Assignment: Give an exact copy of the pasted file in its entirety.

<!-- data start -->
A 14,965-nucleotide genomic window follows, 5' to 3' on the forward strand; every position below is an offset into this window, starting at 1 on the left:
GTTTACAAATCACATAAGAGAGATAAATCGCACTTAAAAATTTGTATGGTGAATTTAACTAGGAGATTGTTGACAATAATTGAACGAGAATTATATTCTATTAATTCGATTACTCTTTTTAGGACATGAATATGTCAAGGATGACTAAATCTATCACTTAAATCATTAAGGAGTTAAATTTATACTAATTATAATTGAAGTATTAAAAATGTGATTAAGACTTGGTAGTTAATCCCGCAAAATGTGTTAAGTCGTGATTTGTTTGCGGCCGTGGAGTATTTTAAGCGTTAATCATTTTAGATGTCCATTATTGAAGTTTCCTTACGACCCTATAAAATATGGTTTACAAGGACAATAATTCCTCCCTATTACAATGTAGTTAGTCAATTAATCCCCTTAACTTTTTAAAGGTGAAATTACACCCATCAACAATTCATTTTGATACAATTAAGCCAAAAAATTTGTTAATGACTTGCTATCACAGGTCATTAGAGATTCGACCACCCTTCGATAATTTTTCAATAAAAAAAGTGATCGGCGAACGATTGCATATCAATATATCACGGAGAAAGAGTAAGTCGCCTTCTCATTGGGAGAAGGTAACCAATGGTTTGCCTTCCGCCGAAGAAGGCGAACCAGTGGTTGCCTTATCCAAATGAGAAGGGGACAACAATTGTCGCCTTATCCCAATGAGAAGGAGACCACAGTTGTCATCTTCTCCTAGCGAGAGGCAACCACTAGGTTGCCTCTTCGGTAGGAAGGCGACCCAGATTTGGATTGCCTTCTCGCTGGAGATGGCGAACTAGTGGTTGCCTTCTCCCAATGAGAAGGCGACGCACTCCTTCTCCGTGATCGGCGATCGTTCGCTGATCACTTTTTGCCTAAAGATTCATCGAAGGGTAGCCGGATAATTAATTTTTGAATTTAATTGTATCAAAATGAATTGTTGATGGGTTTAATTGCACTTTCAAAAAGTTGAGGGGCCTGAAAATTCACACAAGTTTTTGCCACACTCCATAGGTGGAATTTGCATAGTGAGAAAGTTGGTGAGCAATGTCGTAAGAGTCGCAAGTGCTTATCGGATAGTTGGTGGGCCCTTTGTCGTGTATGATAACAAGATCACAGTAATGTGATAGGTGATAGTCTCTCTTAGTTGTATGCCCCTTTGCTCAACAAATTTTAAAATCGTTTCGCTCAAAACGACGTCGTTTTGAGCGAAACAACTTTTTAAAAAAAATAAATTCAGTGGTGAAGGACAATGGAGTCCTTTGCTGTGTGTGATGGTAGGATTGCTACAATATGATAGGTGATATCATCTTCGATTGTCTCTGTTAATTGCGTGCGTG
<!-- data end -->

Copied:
A 14,965-nucleotide genomic window follows, 5' to 3' on the forward strand; every position below is an offset into this window, starting at 1 on the left:
GTTTACAAATCACATAAGAGAGATAAATCGCACTTAAAAATTTGTATGGTGAATTTAACTAGGAGATTGTTGACAATAATTGAACGAGAATTATATTCTATTAATTCGATTACTCTTTTTAGGACATGAATATGTCAAGGATGACTAAATCTATCACTTAAATCATTAAGGAGTTAAATTTATACTAATTATAATTGAAGTATTAAAAATGTGATTAAGACTTGGTAGTTAATCCCGCAAAATGTGTTAAGTCGTGATTTGTTTGCGGCCGTGGAGTATTTTAAGCGTTAATCATTTTAGATGTCCATTATTGAAGTTTCCTTACGACCCTATAAAATATGGTTTACAAGGACAATAATTCCTCCCTATTACAATGTAGTTAGTCAATTAATCCCCTTAACTTTTTAAAGGTGAAATTACACCCATCAACAATTCATTTTGATACAATTAAGCCAAAAAATTTGTTAATGACTTGCTATCACAGGTCATTAGAGATTCGACCACCCTTCGATAATTTTTCAATAAAAAAAGTGATCGGCGAACGATTGCATATCAATATATCACGGAGAAAGAGTAAGTCGCCTTCTCATTGGGAGAAGGTAACCAATGGTTTGCCTTCCGCCGAAGAAGGCGAACCAGTGGTTGCCTTATCCAAATGAGAAGGGGACAACAATTGTCGCCTTATCCCAATGAGAAGGAGACCACAGTTGTCATCTTCTCCTAGCGAGAGGCAACCACTAGGTTGCCTCTTCGGTAGGAAGGCGACCCAGATTTGGATTGCCTTCTCGCTGGAGATGGCGAACTAGTGGTTGCCTTCTCCCAATGAGAAGGCGACGCACTCCTTCTCCGTGATCGGCGATCGTTCGCTGATCACTTTTTGCCTAAAGATTCATCGAAGGGTAGCCGGATAATTAATTTTTGAATTTAATTGTATCAAAATGAATTGTTGATGGGTTTAATTGCACTTTCAAAAAGTTGAGGGGCCTGAAAATTCACACAAGTTTTTGCCACACTCCATAGGTGGAATTTGCATAGTGAGAAAGTTGGTGAGCAATGTCGTAAGAGTCGCAAGTGCTTATCGGATAGTTGGTGGGCCCTTTGTCGTGTATGATAACAAGATCACAGTAATGTGATAGGTGATAGTCTCTCTTAGTTGTATGCCCCTTTGCTCAACAAATTTTAAAATCGTTTCGCTCAAAACGACGTCGTTTTGAGCGAAACAACTTTTTAAAAAAAATAAATTCAGTGGTGAAGGACAATGGAGTCCTTTGCTGTGTGTGATGGTAGGATTGCTACAATATGATAGGTGATATCATCTTCGATTGTCTCTGTTAATTGCGTGCGTG